Specialty Contact Lenses
Dr. Shane Laster and Dr. Seth Laster are proud to be contact lens specialists in the River Valley. Many patients with rare forms of astigmatism require specialty contact lenses. We are able to measure the cornea and provide options for a more comfortable contact lens fit.
If you have keratoconus or another irregular cornea condition, traditional contact lenses can sometimes be problematic. Gas permeable lenses provide excellent visual acuity and may fit comfortably, or they may not, or just not as much as you would like!
“It’s great to see the effect scleral lenses can make,” said Dr. Shane Laster. “When patients first come into the office, they may have extremely irritated eyes, and have to constantly use eye drops. But once we put in the scleral lenses, they feel instant relief.”
Who Could Potentially Benefit From Scleral Lenses?
Patients with irregular corneas, patients with conditions that affect the tear film, and patients with refractive error (nearsightedness, farsightedness, or astigmatism) who are unable to wear other forms of correction could benefit from scleral lenses.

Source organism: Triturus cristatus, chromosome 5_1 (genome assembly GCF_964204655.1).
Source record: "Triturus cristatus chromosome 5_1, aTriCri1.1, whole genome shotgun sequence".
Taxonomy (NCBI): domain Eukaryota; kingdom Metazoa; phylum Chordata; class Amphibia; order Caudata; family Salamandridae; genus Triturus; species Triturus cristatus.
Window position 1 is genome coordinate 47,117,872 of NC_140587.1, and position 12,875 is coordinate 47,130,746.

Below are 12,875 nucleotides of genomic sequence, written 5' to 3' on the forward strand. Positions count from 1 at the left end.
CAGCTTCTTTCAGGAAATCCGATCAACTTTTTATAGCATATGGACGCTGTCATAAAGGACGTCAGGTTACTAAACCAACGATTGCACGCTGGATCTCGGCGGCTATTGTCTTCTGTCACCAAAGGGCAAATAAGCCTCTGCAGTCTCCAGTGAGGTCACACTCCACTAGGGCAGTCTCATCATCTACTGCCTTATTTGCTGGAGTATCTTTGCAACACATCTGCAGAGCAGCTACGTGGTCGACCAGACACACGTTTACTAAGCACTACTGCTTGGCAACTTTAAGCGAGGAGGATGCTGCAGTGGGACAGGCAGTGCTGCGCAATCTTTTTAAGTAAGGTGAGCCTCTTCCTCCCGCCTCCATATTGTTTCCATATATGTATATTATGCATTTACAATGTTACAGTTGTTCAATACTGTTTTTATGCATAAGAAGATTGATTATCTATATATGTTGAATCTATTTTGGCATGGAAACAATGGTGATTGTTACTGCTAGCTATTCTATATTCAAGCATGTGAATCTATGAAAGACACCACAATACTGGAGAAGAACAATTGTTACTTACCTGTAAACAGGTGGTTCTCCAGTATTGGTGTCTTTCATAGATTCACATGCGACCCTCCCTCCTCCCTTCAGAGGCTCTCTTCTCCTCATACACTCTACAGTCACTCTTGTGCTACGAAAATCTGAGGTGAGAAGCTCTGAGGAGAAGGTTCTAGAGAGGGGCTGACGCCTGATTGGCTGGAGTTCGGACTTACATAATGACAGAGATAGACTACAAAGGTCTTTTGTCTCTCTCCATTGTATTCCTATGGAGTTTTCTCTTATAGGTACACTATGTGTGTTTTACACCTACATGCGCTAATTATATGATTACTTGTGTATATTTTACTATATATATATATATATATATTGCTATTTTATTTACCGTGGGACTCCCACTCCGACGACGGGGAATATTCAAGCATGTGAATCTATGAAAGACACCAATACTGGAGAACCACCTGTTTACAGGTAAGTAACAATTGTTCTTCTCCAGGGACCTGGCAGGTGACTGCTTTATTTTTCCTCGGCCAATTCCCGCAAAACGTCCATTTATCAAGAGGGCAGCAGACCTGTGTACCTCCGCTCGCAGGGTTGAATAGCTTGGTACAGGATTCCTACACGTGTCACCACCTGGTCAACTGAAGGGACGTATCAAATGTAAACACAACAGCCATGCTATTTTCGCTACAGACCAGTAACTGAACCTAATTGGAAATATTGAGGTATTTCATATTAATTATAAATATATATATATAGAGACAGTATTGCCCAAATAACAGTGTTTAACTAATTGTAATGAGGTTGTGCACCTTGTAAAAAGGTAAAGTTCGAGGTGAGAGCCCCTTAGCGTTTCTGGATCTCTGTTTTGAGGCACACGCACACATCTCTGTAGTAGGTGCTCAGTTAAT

Conditions such as keratoconus and pellucid marginal corneal degeneration cause irregularity in the surface of the eye. Surgery (keratoplasty, refractive surgery) can also lead to corneal irregularity. If the cornea is not smooth, vision will not be easily correctable with spectacles or most soft contact lenses. Scleral lenses mask this irregularity and allow for clearer vision by providing a smooth front surface through which light can enter the eye.
“Extreme dry eyes can be treated with new, bigger contact lenses”
People suffering from extreme cases of dry eyes can now be prescribed new, innovative wide-diameter contact lenses by an optometrist.
Conventional rigid contact lenses are roughly 9 millimeters in diameter and lie on the cornea – the colored part – of the eye. But the special dome-shaped “scleral” contact lens is 15 to 22 millimeters and rests on the sclera – the white part of the eye. A pool of saline solution lies underneath the large contact, continuously bathing the dry eye.
While these kinds of contacts have been available for decades, major technological improvements have helped them to make a resurgence to treat dry eyes. The newer models – which are made of hard plastic – are gas permissible, allowing oxygen to fill the lens to provide oxygen to the eye surface.